If not, if your work has closed for the foreseeable future, you’re legally entitled to a grand total of £145 ‘lay off money’ from your employer over 3 months. Beyond that, you’re entitled to just the same benefits as low earners, i.e. £73.10 UC per week for a single person over 25, subject (currently) to meeting its work search requirements (see ‘existing claimants’ below). You’re also entitled to some help with rent. But all payments are also subject to the same rent, household income and capital rules mentioned in ‘employee with symptoms’, above.
Self-employed person with symptoms
If you’re one of the 5 million self-employed, and you’re sick or have a sick household member, you’re eligible for the same amount as the 2 million low paid – ie £73.10 per week if you’re a single person over 25, plus some help with rent. According to the insurer LV, only 4% of self-employed people have their own private safety net of ‘income protection insurance’, with most citing low earnings as the reason they don’t. You’ll either get the payment through Employment Support Allowance, if you’ve got a steady history of employment and national insurance contributions, or Universal Credit if not (subject to meeting household income and savings conditions set out in ‘employee with symptoms’ above).
Self-employed person without symptoms
If your problem is that business has completely dried up as everything is cancelled, or you’ve cancelled it yourself to protect your clients, then Universal Credit is your only state fallback – but the rules make it very difficult to get very much, even if you meet the household income and savings conditions. The ‘minimum income floor’ rules were waived last week but only, so far, for people who are sick or have a sick household member. People who are not themselves sick or in household isolation are currently still assumed to be earning full time minimum wage pay (a bit less if they have caring responsibilities), so are currently likely to get just a little bit to ‘top up’ these increasingly mythical earnings, depending on their level of dependents and health needs.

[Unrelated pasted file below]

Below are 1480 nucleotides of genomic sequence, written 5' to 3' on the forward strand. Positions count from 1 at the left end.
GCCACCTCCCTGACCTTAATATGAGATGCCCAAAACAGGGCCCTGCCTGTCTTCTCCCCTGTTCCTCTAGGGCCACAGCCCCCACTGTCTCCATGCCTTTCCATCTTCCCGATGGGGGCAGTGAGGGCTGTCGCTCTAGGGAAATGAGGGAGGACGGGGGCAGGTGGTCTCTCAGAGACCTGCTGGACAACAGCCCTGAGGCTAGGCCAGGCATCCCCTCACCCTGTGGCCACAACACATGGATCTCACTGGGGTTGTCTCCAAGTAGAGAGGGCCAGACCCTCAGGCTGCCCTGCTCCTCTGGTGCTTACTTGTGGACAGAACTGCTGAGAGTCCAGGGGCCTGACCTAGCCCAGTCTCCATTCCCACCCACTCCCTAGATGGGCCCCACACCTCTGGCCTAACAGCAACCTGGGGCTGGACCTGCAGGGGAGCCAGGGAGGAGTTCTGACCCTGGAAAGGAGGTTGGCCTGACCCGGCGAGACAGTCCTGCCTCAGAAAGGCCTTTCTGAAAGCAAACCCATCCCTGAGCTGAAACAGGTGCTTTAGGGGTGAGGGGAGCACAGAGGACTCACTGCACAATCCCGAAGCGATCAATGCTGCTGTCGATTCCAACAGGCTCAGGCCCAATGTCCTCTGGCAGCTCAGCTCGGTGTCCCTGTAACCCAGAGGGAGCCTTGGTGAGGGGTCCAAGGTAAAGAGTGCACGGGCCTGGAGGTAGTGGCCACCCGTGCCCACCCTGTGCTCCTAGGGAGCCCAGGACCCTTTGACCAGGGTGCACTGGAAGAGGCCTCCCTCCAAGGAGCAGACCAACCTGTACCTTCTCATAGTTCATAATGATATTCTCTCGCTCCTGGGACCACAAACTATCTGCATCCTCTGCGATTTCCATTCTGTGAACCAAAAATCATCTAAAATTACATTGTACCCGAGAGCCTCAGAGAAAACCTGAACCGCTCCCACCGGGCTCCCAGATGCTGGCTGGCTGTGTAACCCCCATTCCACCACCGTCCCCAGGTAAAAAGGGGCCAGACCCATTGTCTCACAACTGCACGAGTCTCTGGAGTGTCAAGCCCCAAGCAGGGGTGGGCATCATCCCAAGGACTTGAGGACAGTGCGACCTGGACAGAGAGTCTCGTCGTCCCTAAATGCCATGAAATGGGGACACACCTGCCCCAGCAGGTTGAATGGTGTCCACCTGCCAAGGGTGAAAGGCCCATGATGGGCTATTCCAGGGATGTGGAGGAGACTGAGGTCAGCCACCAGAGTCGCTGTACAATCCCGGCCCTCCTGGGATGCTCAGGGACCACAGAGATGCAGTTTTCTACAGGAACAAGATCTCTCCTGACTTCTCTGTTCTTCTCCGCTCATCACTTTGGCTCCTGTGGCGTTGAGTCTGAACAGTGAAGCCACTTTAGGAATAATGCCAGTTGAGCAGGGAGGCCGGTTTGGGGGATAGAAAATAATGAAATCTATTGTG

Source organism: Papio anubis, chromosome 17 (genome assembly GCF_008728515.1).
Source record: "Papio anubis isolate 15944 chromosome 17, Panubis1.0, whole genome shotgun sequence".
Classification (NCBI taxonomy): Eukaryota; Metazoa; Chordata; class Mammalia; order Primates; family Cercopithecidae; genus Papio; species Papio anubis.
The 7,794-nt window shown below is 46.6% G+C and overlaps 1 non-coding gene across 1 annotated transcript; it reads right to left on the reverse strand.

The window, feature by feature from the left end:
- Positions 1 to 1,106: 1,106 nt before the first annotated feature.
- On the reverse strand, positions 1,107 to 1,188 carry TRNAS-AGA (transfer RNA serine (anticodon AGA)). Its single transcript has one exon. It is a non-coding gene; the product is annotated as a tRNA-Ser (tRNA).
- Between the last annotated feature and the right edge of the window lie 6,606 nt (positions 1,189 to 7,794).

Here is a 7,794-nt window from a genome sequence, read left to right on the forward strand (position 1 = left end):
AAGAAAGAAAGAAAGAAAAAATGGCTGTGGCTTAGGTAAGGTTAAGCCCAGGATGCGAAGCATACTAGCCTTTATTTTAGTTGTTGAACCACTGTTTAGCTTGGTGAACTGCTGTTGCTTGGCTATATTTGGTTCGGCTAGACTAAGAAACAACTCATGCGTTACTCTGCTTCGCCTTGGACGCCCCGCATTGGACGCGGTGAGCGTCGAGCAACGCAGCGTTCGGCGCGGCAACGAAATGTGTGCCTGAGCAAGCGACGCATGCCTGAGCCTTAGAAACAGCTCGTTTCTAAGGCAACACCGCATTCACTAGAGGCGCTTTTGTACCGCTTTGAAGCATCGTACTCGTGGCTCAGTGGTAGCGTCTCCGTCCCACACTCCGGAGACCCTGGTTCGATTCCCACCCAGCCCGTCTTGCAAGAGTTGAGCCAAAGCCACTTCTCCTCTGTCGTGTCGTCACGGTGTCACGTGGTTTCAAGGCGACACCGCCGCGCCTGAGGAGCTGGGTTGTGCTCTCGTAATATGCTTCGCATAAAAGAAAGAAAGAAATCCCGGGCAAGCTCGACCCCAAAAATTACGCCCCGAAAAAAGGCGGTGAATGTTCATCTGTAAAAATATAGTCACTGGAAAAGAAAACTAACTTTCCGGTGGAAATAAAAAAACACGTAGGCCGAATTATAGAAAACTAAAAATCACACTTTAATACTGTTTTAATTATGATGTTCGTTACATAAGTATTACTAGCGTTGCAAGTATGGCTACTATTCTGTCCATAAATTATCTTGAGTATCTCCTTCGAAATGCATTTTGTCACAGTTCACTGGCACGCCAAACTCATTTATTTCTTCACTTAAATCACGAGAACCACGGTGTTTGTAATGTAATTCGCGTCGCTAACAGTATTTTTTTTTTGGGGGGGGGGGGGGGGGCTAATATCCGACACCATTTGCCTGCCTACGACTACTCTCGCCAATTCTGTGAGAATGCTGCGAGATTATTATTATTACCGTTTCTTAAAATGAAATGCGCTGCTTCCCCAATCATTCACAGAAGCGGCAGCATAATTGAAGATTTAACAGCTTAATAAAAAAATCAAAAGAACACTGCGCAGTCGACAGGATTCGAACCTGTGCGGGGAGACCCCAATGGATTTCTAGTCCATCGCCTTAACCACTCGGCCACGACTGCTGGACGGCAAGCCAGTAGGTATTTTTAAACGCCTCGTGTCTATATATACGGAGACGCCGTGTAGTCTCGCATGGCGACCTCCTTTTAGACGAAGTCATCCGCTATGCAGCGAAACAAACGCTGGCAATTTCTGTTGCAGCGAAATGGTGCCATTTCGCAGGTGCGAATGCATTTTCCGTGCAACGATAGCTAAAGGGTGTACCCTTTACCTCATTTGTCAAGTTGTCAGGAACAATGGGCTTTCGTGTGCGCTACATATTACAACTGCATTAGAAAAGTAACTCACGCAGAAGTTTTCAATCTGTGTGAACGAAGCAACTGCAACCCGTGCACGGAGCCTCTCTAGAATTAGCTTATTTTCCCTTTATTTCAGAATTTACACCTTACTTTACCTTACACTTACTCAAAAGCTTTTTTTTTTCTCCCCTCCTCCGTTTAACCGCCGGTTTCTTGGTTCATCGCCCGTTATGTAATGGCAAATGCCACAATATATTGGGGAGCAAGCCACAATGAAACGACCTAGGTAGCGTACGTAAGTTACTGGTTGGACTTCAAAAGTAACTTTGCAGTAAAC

Existing claimant (including employees claiming in-work benefits like Universal Credit)
You may already be claiming in-work benefits to top up low wages because you work part time, mostly if you have dependents or health issues yourself (as Universal Credit is replacing tax credits and other benefits for these groups). If your wages continue but are reduced, your Universal Credit should be adjusted upwards but current rules state that if your wages fall below £338 per month (£541 month for a couple) you will be expected to look for more work and spend more time looking for work, or face possible sanction.
If you’re currently claiming benefits because you’re out of work, and have not been assessed as having a work limiting health condition, then it would appear from current Department of Work and Pensions (DWP) guidance that you’re still expected to be actively seeking work at the moment, and spending all the working week job searching. The current DWP guidance says this “must be your full time focus. If you do not do this without a good reason, you will have a cut to your Universal Credit, known as a sanction…You should think of jobseeking as a full time job. You will be expected to look or prepare for work for 35 hours a week…”. There are some adjustments about the hours parents and carers are expected to work / job search – it’s 25 hours a week for the main carer of a child aged 5 to 13.
What counts as a “good reason” not to meet these job search requirements, is currently at the discretion of your work coach, and the government does not yet appear to have issued clear revised guidance on this. The current rules also expect people to apply for and accept work that involves a three hour commute, on pain of sanction.
What on earth is the DWP doing?
Clearly, all the punitive and over-complicated conditions and sanctions in our benefit system are a nonsense right now. They need to be scrapped immediately, along with a big hike to the rates themselves. But the government hasn’t announced any such measures, merely that people won’t have to have in person health related interviews, and some minimal interventions about waiting time.
I asked the Department of Work and Pensions (DWP) whether they have plans to change any of this. Whether they’re issuing new rules, scrapping sanctions, suspending work search requirements for everyone but particularly parents now caring for children off school, lifting the minimum income floor, or anything else to improve their system in this crisis. Whether people will need to sign on for work related benefits in person, and whether they’re expected to be travelling around for job interviews.